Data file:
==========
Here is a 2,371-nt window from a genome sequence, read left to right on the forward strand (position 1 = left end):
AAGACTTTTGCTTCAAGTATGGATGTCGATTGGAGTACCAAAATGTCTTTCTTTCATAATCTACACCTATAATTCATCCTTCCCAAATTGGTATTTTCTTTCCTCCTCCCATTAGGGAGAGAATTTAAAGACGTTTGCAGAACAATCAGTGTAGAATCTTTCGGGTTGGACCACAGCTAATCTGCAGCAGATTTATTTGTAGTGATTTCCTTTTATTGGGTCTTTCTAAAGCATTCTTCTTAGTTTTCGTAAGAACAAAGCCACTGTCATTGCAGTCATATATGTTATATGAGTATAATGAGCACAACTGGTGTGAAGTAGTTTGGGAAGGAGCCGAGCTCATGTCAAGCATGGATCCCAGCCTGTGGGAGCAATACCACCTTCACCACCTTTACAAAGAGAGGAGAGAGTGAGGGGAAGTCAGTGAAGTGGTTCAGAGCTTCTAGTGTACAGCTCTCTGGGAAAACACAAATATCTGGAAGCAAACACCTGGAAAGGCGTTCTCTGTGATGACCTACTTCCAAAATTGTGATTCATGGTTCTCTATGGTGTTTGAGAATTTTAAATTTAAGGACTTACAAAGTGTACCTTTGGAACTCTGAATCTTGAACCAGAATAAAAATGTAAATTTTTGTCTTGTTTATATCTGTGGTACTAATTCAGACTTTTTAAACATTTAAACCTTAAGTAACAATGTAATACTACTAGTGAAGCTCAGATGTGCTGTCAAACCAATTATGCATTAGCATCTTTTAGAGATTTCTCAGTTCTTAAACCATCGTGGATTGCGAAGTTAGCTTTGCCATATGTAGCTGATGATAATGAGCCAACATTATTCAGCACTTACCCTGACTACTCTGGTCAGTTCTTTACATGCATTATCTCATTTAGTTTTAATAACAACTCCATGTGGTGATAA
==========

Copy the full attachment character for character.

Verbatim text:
Here is a 2,371-nt window from a genome sequence, read left to right on the forward strand (position 1 = left end):
AAGACTTTTGCTTCAAGTATGGATGTCGATTGGAGTACCAAAATGTCTTTCTTTCATAATCTACACCTATAATTCATCCTTCCCAAATTGGTATTTTCTTTCCTCCTCCCATTAGGGAGAGAATTTAAAGACGTTTGCAGAACAATCAGTGTAGAATCTTTCGGGTTGGACCACAGCTAATCTGCAGCAGATTTATTTGTAGTGATTTCCTTTTATTGGGTCTTTCTAAAGCATTCTTCTTAGTTTTCGTAAGAACAAAGCCACTGTCATTGCAGTCATATATGTTATATGAGTATAATGAGCACAACTGGTGTGAAGTAGTTTGGGAAGGAGCCGAGCTCATGTCAAGCATGGATCCCAGCCTGTGGGAGCAATACCACCTTCACCACCTTTACAAAGAGAGGAGAGAGTGAGGGGAAGTCAGTGAAGTGGTTCAGAGCTTCTAGTGTACAGCTCTCTGGGAAAACACAAATATCTGGAAGCAAACACCTGGAAAGGCGTTCTCTGTGATGACCTACTTCCAAAATTGTGATTCATGGTTCTCTATGGTGTTTGAGAATTTTAAATTTAAGGACTTACAAAGTGTACCTTTGGAACTCTGAATCTTGAACCAGAATAAAAATGTAAATTTTTGTCTTGTTTATATCTGTGGTACTAATTCAGACTTTTTAAACATTTAAACCTTAAGTAACAATGTAATACTACTAGTGAAGCTCAGATGTGCTGTCAAACCAATTATGCATTAGCATCTTTTAGAGATTTCTCAGTTCTTAAACCATCGTGGATTGCGAAGTTAGCTTTGCCATATGTAGCTGATGATAATGAGCCAACATTATTCAGCACTTACCCTGACTACTCTGGTCAGTTCTTTACATGCATTATCTCATTTAGTTTTAATAACAACTCCATGTGGTGATAA